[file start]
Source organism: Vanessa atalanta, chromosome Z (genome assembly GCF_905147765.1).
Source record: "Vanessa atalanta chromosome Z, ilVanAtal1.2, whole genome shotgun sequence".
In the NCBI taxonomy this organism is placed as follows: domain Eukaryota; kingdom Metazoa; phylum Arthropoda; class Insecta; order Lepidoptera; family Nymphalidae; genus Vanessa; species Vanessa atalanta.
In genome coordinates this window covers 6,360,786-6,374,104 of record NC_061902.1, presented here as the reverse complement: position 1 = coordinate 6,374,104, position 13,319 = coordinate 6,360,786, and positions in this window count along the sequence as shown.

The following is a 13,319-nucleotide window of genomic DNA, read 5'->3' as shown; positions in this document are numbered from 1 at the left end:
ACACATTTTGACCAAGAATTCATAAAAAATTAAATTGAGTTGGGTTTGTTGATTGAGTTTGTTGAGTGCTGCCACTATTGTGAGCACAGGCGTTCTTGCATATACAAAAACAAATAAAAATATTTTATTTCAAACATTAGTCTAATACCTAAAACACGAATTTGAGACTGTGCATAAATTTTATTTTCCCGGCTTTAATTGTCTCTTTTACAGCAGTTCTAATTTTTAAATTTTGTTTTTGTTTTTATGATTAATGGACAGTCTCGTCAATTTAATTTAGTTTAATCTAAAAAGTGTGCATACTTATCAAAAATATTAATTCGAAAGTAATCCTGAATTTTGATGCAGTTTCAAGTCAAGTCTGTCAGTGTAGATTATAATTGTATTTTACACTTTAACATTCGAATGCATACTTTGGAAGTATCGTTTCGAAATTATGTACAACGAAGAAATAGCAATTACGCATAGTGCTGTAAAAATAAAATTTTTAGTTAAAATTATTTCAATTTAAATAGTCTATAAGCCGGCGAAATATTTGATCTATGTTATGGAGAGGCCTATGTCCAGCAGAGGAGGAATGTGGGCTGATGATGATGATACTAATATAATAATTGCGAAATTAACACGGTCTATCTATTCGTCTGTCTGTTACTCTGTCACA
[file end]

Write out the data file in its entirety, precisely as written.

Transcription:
Source organism: Vanessa atalanta, chromosome Z (genome assembly GCF_905147765.1).
Source record: "Vanessa atalanta chromosome Z, ilVanAtal1.2, whole genome shotgun sequence".
In the NCBI taxonomy this organism is placed as follows: domain Eukaryota; kingdom Metazoa; phylum Arthropoda; class Insecta; order Lepidoptera; family Nymphalidae; genus Vanessa; species Vanessa atalanta.
In genome coordinates this window covers 6,360,786-6,374,104 of record NC_061902.1, presented here as the reverse complement: position 1 = coordinate 6,374,104, position 13,319 = coordinate 6,360,786, and positions in this window count along the sequence as shown.

The following is a 13,319-nucleotide window of genomic DNA, read 5'->3' as shown; positions in this document are numbered from 1 at the left end:
ACACATTTTGACCAAGAATTCATAAAAAATTAAATTGAGTTGGGTTTGTTGATTGAGTTTGTTGAGTGCTGCCACTATTGTGAGCACAGGCGTTCTTGCATATACAAAAACAAATAAAAATATTTTATTTCAAACATTAGTCTAATACCTAAAACACGAATTTGAGACTGTGCATAAATTTTATTTTCCCGGCTTTAATTGTCTCTTTTACAGCAGTTCTAATTTTTAAATTTTGTTTTTGTTTTTATGATTAATGGACAGTCTCGTCAATTTAATTTAGTTTAATCTAAAAAGTGTGCATACTTATCAAAAATATTAATTCGAAAGTAATCCTGAATTTTGATGCAGTTTCAAGTCAAGTCTGTCAGTGTAGATTATAATTGTATTTTACACTTTAACATTCGAATGCATACTTTGGAAGTATCGTTTCGAAATTATGTACAACGAAGAAATAGCAATTACGCATAGTGCTGTAAAAATAAAATTTTTAGTTAAAATTATTTCAATTTAAATAGTCTATAAGCCGGCGAAATATTTGATCTATGTTATGGAGAGGCCTATGTCCAGCAGAGGAGGAATGTGGGCTGATGATGATGATACTAATATAATAATTGCGAAATTAACACGGTCTATCTATTCGTCTGTCTGTTACTCTGTCACA